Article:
A greasy cake usually results from too much fat or insufficient dry ingredients to absorb the fat. To fix it, try reducing the amount of fat or increasing the flour in your recipe. However, a cake that’s already baked and greasy cannot be fixed.

How to fix a cake that doesn’t rise?

If a cake doesn’t rise, it’s often due to old or insufficient leavening agents or the batter being mixed improperly. For future bakes, ensure your baking powder or soda is fresh and mix the batter just enough to combine the ingredients. A cake that hasn’t risen can’t be fixed after baking but can be repurposed in trifle or cake pops.

How to deal with a cake stuck in the tin?

If a cake is stuck in the tin, let it cool slightly, then loosen the edges with a butter knife. If that doesn’t work, place a slightly damp, warm towel under the pan for a few minutes to moisten the cake and make it easier to remove.

How to avoid a burnt cake?

To avoid a burnt cake, set the correct temperature and time according to the recipe. Using an oven thermometer can help ensure accurate temperature. Also, position your cake in the center of the oven to ensure even baking.

How to avoid a raw cake?

Avoid a raw cake by thoroughly preheating your oven before baking and setting the timer for the minimum baking time. Test for doneness with a toothpick: the cake is made if it comes out clean or with a few crumbs. If not, bake a bit longer and test again.

How to avoid splits in a cake?

Splits in cakes can occur due to a too-hot oven, which causes the outside to bake and set rapidly while the inside continues to rise. Ensure your oven temperature is accurate, and try reducing the temperature slightly if splits persist.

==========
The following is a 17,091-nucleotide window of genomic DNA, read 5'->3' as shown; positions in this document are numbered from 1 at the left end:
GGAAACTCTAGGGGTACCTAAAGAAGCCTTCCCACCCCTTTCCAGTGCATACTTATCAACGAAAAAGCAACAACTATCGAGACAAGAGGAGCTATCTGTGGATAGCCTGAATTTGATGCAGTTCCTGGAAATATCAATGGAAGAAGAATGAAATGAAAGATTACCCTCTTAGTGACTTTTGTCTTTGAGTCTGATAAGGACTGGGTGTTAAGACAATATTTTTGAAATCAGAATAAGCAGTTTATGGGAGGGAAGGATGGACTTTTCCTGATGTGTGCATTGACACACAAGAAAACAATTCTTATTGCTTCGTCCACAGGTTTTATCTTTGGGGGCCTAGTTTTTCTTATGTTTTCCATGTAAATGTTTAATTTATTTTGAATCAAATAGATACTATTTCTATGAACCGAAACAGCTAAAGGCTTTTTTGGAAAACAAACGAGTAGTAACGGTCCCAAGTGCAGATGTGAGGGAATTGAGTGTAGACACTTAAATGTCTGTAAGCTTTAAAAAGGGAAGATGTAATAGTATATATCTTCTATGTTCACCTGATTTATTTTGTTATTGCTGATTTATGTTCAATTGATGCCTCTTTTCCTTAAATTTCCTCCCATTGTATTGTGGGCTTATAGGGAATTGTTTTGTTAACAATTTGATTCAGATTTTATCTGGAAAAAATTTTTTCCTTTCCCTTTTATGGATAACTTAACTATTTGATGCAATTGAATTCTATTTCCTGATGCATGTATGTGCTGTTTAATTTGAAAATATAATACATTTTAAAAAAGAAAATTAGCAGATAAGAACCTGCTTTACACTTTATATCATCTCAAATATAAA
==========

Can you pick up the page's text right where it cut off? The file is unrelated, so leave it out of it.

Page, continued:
How to avoid a dry cake?

To avoid a dry cake, do not overbake it. Remove it from the oven when a toothpick comes out with a few crumbs. Also, ensure you’re using the right amount of fats and liquids, as these provide moisture to the cake.

How to avoid a cake sunk in the middle?

A cake sinks in the middle often due to underbaking or too much leavening agent, causing the cake to rise quickly and collapse. Ensure your cake is fully baked before removing it from the oven and that you use the right amount of baking powder or baking soda.

How to avoid a too-dense cake?

A cake can become too dense from overmixing the batter, which develops the flour’s gluten, or too much liquid or fat, which can weigh the cake down. To avoid a dense cake, mix the ingredients until just combined, follow the recipe measurements accurately, and ensure your leavening agents are fresh and measured correctly. The right balance of these elements will help create a light and fluffy cake.


I live in Los Angeles with my better half, Dave, and our child, Corey. Each second with them is the acknowledgment of my fantasies working out as expected — and for that? I am so extremely thankful. Hi! I am Diana Rodriguez, the founder, author, and photographer of ATD.